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Ensuring Success for First-Generation Students: Providing Mentorship Through FYSM Tricia L. England, Zachary T. Ford, and Andrea C. Krekel Iowa State University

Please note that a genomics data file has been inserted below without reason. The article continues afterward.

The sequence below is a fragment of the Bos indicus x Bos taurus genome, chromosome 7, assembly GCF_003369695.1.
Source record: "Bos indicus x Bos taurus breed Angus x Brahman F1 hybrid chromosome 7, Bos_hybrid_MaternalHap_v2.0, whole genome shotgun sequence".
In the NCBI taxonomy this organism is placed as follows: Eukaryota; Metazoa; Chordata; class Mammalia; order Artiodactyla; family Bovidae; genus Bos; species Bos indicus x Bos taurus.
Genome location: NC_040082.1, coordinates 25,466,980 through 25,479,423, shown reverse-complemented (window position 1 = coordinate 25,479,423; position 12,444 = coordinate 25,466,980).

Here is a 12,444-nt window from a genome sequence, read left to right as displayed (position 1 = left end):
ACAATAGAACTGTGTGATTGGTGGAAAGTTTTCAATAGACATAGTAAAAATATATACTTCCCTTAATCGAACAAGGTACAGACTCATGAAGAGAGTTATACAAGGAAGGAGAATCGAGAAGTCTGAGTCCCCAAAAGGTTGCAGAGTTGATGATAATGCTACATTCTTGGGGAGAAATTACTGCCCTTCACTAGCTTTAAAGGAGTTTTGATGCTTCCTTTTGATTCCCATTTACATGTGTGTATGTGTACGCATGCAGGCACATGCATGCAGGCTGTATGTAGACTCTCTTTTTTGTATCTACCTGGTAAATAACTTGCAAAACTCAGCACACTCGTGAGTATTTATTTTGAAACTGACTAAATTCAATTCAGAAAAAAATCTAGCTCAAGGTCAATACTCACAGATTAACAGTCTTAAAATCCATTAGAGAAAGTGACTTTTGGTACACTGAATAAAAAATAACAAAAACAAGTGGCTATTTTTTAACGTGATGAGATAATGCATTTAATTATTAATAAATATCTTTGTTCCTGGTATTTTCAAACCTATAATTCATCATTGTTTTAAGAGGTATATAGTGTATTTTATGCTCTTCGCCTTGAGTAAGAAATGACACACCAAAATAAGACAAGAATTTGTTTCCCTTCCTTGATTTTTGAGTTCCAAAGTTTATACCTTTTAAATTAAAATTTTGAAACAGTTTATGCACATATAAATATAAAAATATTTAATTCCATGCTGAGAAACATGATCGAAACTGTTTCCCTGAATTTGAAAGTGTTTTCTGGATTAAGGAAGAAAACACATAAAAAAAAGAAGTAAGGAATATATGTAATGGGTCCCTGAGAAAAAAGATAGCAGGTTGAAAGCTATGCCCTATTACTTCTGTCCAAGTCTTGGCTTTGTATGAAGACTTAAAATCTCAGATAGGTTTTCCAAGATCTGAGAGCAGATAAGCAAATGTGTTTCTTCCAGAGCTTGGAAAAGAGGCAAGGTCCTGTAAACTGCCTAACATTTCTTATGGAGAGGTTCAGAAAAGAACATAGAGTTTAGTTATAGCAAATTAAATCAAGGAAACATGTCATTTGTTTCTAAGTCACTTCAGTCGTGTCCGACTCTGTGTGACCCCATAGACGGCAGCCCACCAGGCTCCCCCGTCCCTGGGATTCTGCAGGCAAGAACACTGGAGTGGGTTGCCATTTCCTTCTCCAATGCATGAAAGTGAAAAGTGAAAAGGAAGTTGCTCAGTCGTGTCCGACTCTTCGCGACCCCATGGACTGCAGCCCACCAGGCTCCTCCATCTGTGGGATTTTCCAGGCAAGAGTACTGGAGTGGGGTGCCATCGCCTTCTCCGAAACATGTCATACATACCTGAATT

FGS Success 2 Ensuring Success for First-Generation Students: Providing Mentorship Through FYSM The Issue Overview of Issue First-generation college students face many unique challenges as they transition to the university environment. Because of the distinct perspective these students bring to the university culture, their retention is vital. Universities must be prepared to offer resources and support that cater to the specific challenges these students face. It is not only important to equip them for academic success, but for social survival in an environment for which they likely have little context. In this report, we analyze the research about the experiences of first-generation students and introduce an intervention we believe will successfully address the identified issues. We base our program, FYSM (First Year Student Mentors), on successful mentorship models, rooted in developmental theory. The Setting The intervention takes place at Iowa State University, a large public land grant institution in the Midwest, currently enrolling over 26,000 students. Despite the fact that the number of open-option first generation students fluctuates from year to year, they are an important population of students who need extra support to succeed. As each week focuses on a different area of student affairs, students would experience a variety of different programs, taking part in many academic and social events. Student organizations, academic success center, financial aid office, and the writing lab will be a few of the areas included in this program. Student affairs professionals will provide support throughout the semester, with the possibility of directly